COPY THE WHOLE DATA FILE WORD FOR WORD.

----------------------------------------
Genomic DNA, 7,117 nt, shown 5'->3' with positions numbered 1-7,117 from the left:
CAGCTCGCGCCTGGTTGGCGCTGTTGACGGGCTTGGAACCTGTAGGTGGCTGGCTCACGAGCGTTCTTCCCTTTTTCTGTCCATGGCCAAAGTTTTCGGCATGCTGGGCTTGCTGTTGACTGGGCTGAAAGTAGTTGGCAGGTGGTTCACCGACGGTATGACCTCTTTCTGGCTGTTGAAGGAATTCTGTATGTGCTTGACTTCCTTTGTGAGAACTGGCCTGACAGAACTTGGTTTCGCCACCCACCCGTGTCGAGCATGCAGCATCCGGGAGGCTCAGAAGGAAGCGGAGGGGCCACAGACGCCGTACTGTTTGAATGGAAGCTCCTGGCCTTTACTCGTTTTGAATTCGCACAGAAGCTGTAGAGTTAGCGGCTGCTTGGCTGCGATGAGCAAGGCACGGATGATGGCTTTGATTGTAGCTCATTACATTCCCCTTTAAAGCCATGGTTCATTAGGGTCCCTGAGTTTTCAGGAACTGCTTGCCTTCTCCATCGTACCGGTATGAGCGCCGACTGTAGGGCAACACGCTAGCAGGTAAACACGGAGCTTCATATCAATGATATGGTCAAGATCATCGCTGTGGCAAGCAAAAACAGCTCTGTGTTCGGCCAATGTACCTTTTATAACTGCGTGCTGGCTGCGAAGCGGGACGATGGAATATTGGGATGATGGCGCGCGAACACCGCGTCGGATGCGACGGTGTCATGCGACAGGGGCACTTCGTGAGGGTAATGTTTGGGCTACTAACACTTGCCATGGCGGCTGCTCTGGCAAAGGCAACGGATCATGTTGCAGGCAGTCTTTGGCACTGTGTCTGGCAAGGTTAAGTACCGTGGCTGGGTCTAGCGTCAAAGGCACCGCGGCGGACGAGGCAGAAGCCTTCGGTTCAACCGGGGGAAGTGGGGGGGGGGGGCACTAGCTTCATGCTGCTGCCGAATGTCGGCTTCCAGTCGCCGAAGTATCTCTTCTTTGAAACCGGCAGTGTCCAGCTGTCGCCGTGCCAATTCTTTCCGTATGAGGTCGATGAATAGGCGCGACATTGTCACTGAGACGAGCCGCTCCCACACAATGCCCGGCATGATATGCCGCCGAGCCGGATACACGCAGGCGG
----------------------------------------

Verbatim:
Genomic DNA, 7,117 nt, shown 5'->3' with positions numbered 1-7,117 from the left:
CAGCTCGCGCCTGGTTGGCGCTGTTGACGGGCTTGGAACCTGTAGGTGGCTGGCTCACGAGCGTTCTTCCCTTTTTCTGTCCATGGCCAAAGTTTTCGGCATGCTGGGCTTGCTGTTGACTGGGCTGAAAGTAGTTGGCAGGTGGTTCACCGACGGTATGACCTCTTTCTGGCTGTTGAAGGAATTCTGTATGTGCTTGACTTCCTTTGTGAGAACTGGCCTGACAGAACTTGGTTTCGCCACCCACCCGTGTCGAGCATGCAGCATCCGGGAGGCTCAGAAGGAAGCGGAGGGGCCACAGACGCCGTACTGTTTGAATGGAAGCTCCTGGCCTTTACTCGTTTTGAATTCGCACAGAAGCTGTAGAGTTAGCGGCTGCTTGGCTGCGATGAGCAAGGCACGGATGATGGCTTTGATTGTAGCTCATTACATTCCCCTTTAAAGCCATGGTTCATTAGGGTCCCTGAGTTTTCAGGAACTGCTTGCCTTCTCCATCGTACCGGTATGAGCGCCGACTGTAGGGCAACACGCTAGCAGGTAAACACGGAGCTTCATATCAATGATATGGTCAAGATCATCGCTGTGGCAAGCAAAAACAGCTCTGTGTTCGGCCAATGTACCTTTTATAACTGCGTGCTGGCTGCGAAGCGGGACGATGGAATATTGGGATGATGGCGCGCGAACACCGCGTCGGATGCGACGGTGTCATGCGACAGGGGCACTTCGTGAGGGTAATGTTTGGGCTACTAACACTTGCCATGGCGGCTGCTCTGGCAAAGGCAACGGATCATGTTGCAGGCAGTCTTTGGCACTGTGTCTGGCAAGGTTAAGTACCGTGGCTGGGTCTAGCGTCAAAGGCACCGCGGCGGACGAGGCAGAAGCCTTCGGTTCAACCGGGGGAAGTGGGGGGGGGGGGCACTAGCTTCATGCTGCTGCCGAATGTCGGCTTCCAGTCGCCGAAGTATCTCTTCTTTGAAACCGGCAGTGTCCAGCTGTCGCCGTGCCAATTCTTTCCGTATGAGGTCGATGAATAGGCGCGACATTGTCACTGAGACGAGCCGCTCCCACACAATGCCCGGCATGATATGCCGCCGAGCCGGATACACGCAGGCGG